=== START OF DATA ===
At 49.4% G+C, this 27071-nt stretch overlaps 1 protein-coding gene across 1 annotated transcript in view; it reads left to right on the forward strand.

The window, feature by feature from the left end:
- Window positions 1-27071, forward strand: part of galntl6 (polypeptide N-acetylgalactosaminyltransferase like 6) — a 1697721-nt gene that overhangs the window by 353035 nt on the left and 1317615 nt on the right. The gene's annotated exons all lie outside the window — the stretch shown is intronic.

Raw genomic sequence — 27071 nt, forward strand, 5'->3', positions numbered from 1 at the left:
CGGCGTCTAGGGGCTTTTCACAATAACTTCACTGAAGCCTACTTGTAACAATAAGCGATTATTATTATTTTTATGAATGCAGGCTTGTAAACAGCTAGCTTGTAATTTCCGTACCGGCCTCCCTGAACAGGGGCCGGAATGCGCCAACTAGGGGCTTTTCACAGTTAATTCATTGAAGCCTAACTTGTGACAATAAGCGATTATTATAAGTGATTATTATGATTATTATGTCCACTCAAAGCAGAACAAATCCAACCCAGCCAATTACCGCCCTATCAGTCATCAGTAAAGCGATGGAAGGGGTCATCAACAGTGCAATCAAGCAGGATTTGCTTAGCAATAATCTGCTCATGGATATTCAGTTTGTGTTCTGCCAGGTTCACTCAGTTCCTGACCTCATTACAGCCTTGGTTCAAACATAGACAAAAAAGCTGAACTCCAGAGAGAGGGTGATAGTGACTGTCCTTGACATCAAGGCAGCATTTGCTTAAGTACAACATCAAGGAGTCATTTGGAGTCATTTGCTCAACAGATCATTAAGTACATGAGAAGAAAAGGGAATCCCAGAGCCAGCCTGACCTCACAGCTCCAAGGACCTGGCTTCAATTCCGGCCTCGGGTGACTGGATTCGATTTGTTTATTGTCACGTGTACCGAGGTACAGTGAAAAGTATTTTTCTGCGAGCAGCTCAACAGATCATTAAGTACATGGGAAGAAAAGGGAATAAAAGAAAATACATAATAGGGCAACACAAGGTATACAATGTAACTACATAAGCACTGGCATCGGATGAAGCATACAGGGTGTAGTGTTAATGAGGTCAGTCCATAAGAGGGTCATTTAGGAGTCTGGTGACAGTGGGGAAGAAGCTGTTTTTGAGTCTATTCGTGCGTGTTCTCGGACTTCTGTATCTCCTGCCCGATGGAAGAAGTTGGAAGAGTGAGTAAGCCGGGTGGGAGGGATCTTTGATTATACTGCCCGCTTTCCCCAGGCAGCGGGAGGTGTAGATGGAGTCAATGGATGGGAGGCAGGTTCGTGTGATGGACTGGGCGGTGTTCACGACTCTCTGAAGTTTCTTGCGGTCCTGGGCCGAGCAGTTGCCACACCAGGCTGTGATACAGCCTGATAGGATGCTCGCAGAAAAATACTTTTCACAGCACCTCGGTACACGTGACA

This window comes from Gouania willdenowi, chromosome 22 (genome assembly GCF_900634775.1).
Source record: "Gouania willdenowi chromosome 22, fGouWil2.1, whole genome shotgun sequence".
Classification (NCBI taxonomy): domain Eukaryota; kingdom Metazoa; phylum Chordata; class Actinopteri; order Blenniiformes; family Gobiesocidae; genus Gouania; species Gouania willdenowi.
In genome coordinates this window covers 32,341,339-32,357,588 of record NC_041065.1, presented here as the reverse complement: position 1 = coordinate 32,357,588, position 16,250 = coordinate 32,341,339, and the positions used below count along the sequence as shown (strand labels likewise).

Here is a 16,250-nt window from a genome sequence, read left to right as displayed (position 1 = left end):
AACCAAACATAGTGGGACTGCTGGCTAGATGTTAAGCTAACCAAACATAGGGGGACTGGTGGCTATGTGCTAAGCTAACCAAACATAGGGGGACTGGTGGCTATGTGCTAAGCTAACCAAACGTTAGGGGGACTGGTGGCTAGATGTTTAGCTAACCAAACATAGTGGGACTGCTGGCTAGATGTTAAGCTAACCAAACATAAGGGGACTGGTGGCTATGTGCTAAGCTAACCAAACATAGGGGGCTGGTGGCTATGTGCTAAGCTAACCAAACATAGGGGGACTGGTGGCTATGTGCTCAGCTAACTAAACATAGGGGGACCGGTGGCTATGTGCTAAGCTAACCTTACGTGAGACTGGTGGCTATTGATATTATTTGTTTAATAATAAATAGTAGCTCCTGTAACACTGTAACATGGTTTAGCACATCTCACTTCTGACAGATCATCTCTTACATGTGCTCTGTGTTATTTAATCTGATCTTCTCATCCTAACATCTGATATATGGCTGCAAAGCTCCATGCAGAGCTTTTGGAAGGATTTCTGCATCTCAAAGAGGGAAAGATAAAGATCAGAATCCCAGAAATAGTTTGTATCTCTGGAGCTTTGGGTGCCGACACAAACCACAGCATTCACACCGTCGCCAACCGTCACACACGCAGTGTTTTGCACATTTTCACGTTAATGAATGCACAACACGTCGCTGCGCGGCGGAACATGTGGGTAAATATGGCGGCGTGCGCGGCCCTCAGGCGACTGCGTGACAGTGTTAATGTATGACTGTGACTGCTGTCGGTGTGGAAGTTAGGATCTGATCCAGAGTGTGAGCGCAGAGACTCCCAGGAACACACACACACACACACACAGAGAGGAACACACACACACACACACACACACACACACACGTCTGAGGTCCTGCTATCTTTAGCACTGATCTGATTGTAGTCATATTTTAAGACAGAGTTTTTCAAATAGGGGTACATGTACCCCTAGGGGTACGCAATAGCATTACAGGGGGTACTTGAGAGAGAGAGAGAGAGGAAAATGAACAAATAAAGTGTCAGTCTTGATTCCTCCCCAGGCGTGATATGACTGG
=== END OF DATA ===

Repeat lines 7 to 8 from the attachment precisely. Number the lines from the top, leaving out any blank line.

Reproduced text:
Source record: "Gouania willdenowi chromosome 22, fGouWil2.1, whole genome shotgun sequence".
Classification (NCBI taxonomy): domain Eukaryota; kingdom Metazoa; phylum Chordata; class Actinopteri; order Blenniiformes; family Gobiesocidae; genus Gouania; species Gouania willdenowi.